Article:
Thursday, January 14, 2010

Air Popper Home Coffee Roasting

I've been roasting my own coffee at home now for about five months. It all started when my great friend and former roaster Pat and I took a trip to his cabin and couldn't find any decently roasted coffee on the way. The Co-Op in Menomonie sold some green (not roasted) beans, so we decided to take matters into our own hands and see if we could use what tools we had available at his cabin to roast something better than the usual stale and burnt co-up coffee. We had some encouraging success using an oven and baking tray (better than co-op) and some fun failure roasting over a bonfire (very uneven and scorched roast). (btw- Pat, do you have the pictures from that trip? Want to post them on your blog? hint, hint.)

I got home from that trip with almost a pound of green Guatemala and a little bit of boldness. I walked two blocks to a thrift store and spent $2 for a used popcorn air popper that was to become my first roaster.

Gibbie and I roasted at least once a week in the back yard until one day it was too cold for my little popper to achieve proper roast temperature and I ended up with a very sad batch of Kenya French Mission coffee. Since then, we moved into the basement stairway of our house, which isn't heated, but is usually warm enough to roast. More importantly, being out there doesn't get our house all smokey. Much of the roasting process smells pretty good in one way or another, but the lingering smell afterwords is pervasive and not much like good coffee. Smoke detectors don't like it much either.
Here's Gibbie with the green beans. They don't seem much like coffee. They're feel more agricultural and smell of the earth.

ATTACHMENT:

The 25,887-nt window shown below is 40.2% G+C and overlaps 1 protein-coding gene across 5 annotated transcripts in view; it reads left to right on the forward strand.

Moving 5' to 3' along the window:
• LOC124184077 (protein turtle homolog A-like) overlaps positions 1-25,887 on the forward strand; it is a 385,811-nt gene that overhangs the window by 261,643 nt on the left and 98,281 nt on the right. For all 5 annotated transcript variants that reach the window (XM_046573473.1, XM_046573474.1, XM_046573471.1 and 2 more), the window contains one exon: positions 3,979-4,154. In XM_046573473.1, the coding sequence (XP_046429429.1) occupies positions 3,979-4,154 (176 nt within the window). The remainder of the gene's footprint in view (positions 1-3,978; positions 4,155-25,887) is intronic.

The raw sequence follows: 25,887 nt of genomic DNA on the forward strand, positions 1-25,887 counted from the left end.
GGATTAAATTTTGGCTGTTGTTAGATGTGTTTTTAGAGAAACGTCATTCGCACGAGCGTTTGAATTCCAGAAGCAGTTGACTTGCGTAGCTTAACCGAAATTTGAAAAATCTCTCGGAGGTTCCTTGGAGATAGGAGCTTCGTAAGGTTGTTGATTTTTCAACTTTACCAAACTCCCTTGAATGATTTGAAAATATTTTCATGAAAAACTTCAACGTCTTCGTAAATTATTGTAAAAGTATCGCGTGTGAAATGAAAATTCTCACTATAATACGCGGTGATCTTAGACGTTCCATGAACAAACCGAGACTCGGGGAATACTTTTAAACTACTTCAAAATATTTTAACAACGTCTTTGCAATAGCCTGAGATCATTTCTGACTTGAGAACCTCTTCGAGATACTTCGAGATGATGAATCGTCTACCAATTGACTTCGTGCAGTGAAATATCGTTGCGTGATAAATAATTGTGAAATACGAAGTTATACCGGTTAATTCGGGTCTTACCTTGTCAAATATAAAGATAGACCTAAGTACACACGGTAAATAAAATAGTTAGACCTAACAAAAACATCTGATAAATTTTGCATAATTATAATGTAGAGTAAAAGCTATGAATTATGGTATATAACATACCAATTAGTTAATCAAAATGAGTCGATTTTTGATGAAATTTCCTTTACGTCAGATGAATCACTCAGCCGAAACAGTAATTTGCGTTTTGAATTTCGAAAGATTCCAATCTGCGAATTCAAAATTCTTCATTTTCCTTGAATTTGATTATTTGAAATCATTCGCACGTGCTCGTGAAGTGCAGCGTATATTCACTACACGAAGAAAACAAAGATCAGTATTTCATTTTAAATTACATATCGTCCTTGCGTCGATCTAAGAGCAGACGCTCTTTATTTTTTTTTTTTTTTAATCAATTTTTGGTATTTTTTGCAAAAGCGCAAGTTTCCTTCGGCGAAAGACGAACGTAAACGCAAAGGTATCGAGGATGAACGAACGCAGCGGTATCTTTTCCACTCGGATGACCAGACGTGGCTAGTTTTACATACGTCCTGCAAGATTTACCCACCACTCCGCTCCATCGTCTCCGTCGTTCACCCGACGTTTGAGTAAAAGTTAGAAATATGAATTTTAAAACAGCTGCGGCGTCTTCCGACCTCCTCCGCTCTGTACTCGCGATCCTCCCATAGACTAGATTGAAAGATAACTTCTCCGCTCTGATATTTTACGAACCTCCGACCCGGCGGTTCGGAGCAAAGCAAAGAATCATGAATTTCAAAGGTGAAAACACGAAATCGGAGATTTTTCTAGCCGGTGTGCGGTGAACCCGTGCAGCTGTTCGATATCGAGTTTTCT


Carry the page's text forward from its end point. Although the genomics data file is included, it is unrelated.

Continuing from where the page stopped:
Once the popping chamber heats up, Gibbie pours them in.
I've recently outfitted my popper with a candy thermometer. This helps me to monitor the roast more systematically than I previously could. I've gotten a lot of useful information on using and modifying air poppers for roasting from Kenneth Davids' book Home Coffee Roasting: Romance and Revival. There's also a lot of good information at Sweet Maria's on air popper roasting.This is Gibbie's main task in the roasting process. He stirs the finished beans after we pour them out of the popper to ensure that they don't keep roasting themselves with their own heat. He's convinced that the more he stirs, the better the coffee will be. He's a good roasting buddy, and we're both excited to get a first crack on a real machine some day soon.


Eric said...

Wow, thats pretty cool. Any taste test comparisons to local coffee roasters like J & S or Kopplins?

paul said...

It's somewhere in between those two. Just about everything I've roasted tastes better than J & S, but that's not too hard in my opinion. Kopplins, on the other hand uses Terrior, one of the best roasters in the US. I can't claim to do nearly as well as they do. Lots of factors go into taste. One of the most important is starting with really good green beans. You can't roast good taste into bad coffee, but you can screw-up good coffee with bad roasting... If I use good beans and don't mess them up in my popper, then I can get some pretty tasty results.

dave said...

So that's how you did it. That's a real nice hack : )